Downside of managing oil waste

By Vision Reporter

WHEN officials of an oil company knocked at the door of Eougals Olwoch, a farmer in Kibaapabit East, Purongo sub-county in Amuru district, they proposed to bury some waste in his backyard and reward him handsomely.

By Gerald Tenywa and Ibrahim Ogaram

WHEN officials of an oil company knocked at the door of Eougals Olwoch, a farmer in Kibaapabit East, Purongo sub-county in Amuru district, they proposed to bury some waste in his backyard and reward him handsomely.

The unsuspecting farmer went away smiling with sh700,000 after accepting the deal.

The waste was buried without consulting the then district environment officer, Doreen Ajok Lanyero, or Atube Omach, the Amuru LC5 chairperson. Even the neighbouring community that stands to lose its drinking water to pollution was not consulted.

The incident raised eyebrows since oil waste in Uganda has been found to contain heavy metals that are above internationally acceptable levels. Two years later, the waste is still buried under the farmer’s land.

“Heritage Oil was supposed to excavate all the waste on the farmer’s land, but this did not happen and Heritage went away,” Waiswa Ayazika, the director of environment monitoring at the National Environment Management Authority (NEMA), told New Vision.

“Everything is awaiting the transition from Heritage to Tullow. When this is over, we will take up the matter with Tullow,” he added.

According to a report by the National Agricultural Research Organisation, samples of soil and plants growing on the waste contained excessive levels of pollutants like mercury.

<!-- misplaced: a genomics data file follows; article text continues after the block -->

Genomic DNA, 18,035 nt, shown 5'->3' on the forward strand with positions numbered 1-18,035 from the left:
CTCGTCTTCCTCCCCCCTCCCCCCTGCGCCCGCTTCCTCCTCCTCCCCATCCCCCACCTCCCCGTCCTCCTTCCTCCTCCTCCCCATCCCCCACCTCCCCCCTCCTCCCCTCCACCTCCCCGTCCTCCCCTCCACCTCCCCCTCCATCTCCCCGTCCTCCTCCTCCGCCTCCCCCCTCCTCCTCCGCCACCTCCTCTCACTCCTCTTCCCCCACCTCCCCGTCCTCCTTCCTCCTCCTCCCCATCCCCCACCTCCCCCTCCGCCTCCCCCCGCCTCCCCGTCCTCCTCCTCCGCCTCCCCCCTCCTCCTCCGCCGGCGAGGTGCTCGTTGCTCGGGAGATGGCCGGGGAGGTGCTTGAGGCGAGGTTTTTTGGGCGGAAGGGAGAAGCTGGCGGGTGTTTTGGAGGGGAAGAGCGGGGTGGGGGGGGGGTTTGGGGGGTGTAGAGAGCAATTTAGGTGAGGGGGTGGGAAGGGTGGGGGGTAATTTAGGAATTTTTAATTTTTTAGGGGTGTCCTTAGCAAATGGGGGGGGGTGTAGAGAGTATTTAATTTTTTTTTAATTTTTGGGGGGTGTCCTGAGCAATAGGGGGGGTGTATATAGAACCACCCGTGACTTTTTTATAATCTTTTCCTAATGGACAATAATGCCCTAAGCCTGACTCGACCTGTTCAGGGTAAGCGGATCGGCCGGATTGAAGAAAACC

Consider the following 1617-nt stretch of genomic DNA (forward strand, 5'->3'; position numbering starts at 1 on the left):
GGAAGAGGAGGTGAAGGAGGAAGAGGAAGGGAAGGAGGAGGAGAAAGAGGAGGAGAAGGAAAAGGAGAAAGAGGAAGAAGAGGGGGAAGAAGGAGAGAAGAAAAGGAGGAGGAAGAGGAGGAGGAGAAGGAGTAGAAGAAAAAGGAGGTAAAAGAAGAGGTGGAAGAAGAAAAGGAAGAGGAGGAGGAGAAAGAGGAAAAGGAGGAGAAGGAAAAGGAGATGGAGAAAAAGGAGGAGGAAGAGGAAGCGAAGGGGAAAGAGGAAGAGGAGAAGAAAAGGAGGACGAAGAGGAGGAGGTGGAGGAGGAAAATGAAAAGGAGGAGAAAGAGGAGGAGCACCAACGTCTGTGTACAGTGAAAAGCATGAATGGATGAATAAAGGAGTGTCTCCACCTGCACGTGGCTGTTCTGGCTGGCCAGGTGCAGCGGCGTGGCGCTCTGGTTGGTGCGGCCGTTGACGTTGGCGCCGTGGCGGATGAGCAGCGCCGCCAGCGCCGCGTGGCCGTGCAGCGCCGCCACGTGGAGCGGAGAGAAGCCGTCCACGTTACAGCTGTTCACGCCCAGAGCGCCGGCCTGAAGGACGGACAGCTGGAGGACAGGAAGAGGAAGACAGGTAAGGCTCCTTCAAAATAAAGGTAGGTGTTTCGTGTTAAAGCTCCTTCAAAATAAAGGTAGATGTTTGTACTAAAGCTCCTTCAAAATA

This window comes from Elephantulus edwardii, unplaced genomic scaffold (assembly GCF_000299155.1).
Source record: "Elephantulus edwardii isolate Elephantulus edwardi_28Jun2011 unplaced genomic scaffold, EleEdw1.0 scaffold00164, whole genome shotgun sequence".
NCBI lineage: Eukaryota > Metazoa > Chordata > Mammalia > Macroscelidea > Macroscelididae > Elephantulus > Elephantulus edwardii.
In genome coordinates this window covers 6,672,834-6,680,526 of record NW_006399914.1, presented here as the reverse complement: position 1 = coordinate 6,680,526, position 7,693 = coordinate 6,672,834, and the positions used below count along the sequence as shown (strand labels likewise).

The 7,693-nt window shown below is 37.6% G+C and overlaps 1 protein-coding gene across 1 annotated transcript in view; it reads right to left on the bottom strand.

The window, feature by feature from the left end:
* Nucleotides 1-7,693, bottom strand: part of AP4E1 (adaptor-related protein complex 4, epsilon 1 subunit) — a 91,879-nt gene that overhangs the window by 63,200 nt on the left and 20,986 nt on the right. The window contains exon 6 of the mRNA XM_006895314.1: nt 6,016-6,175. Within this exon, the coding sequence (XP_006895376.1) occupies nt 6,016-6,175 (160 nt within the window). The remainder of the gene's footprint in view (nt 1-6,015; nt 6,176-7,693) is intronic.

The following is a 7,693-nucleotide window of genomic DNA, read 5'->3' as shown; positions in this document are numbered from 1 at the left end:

Six months ago, Purongo sub-county council resolved that the waste should be removed immediately.

“We have also stopped the local community from drinking water from a bore-hole near the ground holding the waste,” Simon Okony, the Purongo LC3 chairperson, said.

He said the community has now shifted to another bore-hole located about 300 meters away because it is on a raised ground. The one that was closed was in a low lying area and located within 200 meters from the waste.

NEMA director Dr. Aryamanya Mugisha says the waste disposed of in the farmer’s backyard has helped the regulatory agencies — NEMA, Uganda Wildlife Authority (UWA), Petroleum Exploration and Production Department and oil companies — “discuss appropriate” ways of disposing of oil waste.

Mugisha was last week speaking to journalists during an oil tour organised by NEMA and UWA. It covered operational areas of Tullow in Hoima, Buliisa, Nwoya and Neptune’s areas of Arua.

Oil companies ordered to keep hazardous waste
Tullow’s temporary waste collection centre at Kisinja is where most of the waste from different oil wells is stored. Several large plastic tanks of up 200,000 liters are reserved for liquid waste, while the solid waste is stacked in sacks. This, according to Mugisha, is a temporary site for waste collected from different oil wells in Hoima, Buliisa and Nwoya. This will later shift to a central waste treatment plant.

“The location will be near the refinery. We want to move the waste outside people’s residences. We know what is in the waste,” said Mugisha.

Other waste collection centres will be constructed around Amuru to take care of waste from West Nile and another in Kanungu.

Private companies will manage the central waste treatment facility and another company will be in charge of transportation. The cost will be met by the oil companies because according to the pay polluter principle, the waste generator is responsible for the waste.